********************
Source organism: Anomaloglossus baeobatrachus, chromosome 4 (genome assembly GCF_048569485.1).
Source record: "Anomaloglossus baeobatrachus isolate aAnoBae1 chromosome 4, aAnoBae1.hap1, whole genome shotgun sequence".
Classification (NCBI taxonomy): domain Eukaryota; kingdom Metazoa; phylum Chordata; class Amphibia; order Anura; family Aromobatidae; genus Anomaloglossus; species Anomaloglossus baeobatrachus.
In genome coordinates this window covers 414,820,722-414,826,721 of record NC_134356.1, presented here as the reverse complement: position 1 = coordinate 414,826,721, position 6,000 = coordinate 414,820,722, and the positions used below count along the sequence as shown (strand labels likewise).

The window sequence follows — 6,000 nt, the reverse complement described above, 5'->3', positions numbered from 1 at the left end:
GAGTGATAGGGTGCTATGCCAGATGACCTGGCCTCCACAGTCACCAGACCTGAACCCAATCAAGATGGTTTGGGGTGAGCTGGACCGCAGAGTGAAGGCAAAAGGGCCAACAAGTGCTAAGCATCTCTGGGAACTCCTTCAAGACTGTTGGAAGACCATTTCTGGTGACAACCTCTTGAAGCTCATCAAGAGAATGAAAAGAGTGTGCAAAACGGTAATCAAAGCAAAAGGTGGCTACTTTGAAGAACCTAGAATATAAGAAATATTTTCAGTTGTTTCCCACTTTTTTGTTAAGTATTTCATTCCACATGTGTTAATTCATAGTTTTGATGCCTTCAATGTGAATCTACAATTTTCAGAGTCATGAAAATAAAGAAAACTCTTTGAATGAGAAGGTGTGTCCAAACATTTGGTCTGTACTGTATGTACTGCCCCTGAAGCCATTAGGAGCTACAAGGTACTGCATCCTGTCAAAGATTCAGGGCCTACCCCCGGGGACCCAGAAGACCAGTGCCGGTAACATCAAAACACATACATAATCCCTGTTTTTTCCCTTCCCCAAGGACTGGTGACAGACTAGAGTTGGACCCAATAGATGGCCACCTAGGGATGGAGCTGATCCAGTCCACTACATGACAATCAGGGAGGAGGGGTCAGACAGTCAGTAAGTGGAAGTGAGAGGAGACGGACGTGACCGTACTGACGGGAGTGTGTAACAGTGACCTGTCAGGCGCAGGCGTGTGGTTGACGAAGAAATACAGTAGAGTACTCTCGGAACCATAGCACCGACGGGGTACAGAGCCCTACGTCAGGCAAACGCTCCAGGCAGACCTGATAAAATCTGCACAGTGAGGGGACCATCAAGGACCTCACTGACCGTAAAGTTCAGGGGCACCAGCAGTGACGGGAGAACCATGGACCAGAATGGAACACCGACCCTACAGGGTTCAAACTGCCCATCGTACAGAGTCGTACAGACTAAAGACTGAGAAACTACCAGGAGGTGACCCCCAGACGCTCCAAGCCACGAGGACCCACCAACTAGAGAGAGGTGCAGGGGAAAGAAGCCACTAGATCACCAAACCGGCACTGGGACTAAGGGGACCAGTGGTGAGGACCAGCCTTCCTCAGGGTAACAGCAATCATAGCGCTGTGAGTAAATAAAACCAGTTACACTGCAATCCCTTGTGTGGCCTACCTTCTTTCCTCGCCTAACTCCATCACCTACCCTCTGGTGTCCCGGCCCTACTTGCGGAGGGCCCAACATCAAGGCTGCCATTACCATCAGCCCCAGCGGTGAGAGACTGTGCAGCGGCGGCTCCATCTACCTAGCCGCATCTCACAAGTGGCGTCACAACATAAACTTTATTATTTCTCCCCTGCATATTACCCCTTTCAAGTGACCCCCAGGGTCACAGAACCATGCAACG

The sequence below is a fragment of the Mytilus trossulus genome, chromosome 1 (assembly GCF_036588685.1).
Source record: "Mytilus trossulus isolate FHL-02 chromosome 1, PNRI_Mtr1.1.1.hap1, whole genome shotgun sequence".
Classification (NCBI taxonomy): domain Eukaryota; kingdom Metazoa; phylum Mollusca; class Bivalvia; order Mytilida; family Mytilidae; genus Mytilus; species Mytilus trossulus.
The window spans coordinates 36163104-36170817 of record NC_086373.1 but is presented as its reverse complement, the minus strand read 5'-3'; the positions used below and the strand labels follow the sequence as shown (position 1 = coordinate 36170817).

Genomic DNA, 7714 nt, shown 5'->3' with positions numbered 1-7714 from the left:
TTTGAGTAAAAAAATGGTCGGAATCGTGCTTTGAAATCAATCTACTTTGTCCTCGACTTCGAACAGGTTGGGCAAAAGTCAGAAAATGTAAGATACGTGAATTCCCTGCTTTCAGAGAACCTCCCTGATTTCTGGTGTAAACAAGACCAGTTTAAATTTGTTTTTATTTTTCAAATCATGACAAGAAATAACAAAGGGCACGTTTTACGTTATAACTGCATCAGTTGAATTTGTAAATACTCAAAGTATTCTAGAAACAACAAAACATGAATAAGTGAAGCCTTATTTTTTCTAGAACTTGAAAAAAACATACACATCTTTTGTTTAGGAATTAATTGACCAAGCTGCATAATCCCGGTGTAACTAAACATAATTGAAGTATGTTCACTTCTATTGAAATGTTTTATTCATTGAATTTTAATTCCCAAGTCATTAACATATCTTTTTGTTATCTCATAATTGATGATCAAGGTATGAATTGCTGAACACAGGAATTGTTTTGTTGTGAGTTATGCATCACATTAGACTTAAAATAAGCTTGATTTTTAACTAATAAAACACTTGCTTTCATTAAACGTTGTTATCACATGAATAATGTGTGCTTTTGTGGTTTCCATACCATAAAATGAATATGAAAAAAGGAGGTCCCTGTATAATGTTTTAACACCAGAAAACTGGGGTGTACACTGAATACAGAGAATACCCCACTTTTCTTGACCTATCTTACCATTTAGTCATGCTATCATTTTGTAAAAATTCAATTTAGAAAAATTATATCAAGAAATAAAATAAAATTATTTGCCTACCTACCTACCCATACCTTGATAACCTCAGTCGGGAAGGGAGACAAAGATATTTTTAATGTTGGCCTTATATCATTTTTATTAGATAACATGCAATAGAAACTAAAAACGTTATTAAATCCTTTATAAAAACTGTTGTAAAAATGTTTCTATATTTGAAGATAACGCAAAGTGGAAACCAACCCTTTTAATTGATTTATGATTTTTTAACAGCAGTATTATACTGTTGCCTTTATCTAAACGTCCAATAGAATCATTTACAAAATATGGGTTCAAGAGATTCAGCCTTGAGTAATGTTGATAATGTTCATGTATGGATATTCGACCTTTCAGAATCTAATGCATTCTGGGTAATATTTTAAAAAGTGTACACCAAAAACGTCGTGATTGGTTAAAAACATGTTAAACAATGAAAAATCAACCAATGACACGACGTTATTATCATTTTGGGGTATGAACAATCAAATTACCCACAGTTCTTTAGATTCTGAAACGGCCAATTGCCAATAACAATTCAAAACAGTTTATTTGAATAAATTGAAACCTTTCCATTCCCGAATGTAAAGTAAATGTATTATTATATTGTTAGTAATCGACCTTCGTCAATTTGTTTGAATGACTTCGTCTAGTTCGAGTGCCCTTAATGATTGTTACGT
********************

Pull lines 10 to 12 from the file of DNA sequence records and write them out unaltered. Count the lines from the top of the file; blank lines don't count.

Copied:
The window spans coordinates 36163104-36170817 of record NC_086373.1 but is presented as its reverse complement, the minus strand read 5'-3'; the positions used below and the strand labels follow the sequence as shown (position 1 = coordinate 36170817).

Genomic DNA, 7714 nt, shown 5'->3' with positions numbered 1-7714 from the left:
TTTGAGTAAAAAAATGGTCGGAATCGTGCTTTGAAATCAATCTACTTTGTCCTCGACTTCGAACAGGTTGGGCAAAAGTCAGAAAATGTAAGATACGTGAATTCCCTGCTTTCAGAGAACCTCCCTGATTTCTGGTGTAAACAAGACCAGTTTAAATTTGTTTTTATTTTTCAAATCATGACAAGAAATAACAAAGGGCACGTTTTACGTTATAACTGCATCAGTTGAATTTGTAAATACTCAAAGTATTCTAGAAACAACAAAACATGAATAAGTGAAGCCTTATTTTTTCTAGAACTTGAAAAAAACATACACATCTTTTGTTTAGGAATTAATTGACCAAGCTGCATAATCCCGGTGTAACTAAACATAATTGAAGTATGTTCACTTCTATTGAAATGTTTTATTCATTGAATTTTAATTCCCAAGTCATTAACATATCTTTTTGTTATCTCATAATTGATGATCAAGGTATGAATTGCTGAACACAGGAATTGTTTTGTTGTGAGTTATGCATCACATTAGACTTAAAATAAGCTTGATTTTTAACTAATAAAACACTTGCTTTCATTAAACGTTGTTATCACATGAATAATGTGTGCTTTTGTGGTTTCCATACCATAAAATGAATATGAAAAAAGGAGGTCCCTGTATAATGTTTTAACACCAGAAAACTGGGGTGTACACTGAATACAGAGAATACCCCACTTTTCTTGACCTATCTTACCATTTAGTCATGCTATCATTTTGTAAAAATTCAATTTAGAAAAATTATATCAAGAAATAAAATAAAATTATTTGCCTACCTACCTACCCATACCTTGATAACCTCAGTCGGGAAGGGAGACAAAGATATTTTTAATGTTGGCCTTATATCATTTTTATTAGATAACATGCAATAGAAACTAAAAACGTTATTAAATCCTTTATAAAAACTGTTGTAAAAATGTTTCTATATTTGAAGATAACGCAAAGTGGAAACCAACCCTTTTAATTGATTTATGATTTTTTAACAGCAGTATTATACTGTTGCCTTTATCTAAACGTCCAATAGAATCATTTACAAAATATGGGTTCAAGAGATTCAGCCTTGAGTAATGTTGATAATGTTCATGTATGGATATTCGACCTTTCAGAATCTAATGCATTCTGGGTAATATTTTAAAAAGTGTACACCAAAAACGTCGTGATTGGTTAAAAACATGTTAAACAATGAAAAATCAACCAATGACACGACGTTATTATCATTTTGGGGTATGAACAATCAAATTACCCACAGTTCTTTAGATTCTGAAACGGCCAATTGCCAATAACAATTCAAAACAGTTTATTTGAATAAATTGAAACCTTTCCATTCCCGAATGTAAAGTAAATGTATTATTATATTGTTAGTAATCGACCTTCGTCAATTTGTTTGAATGACTTCGTCTAGTTCGAGTGCCCTTAATGATTGTTACGT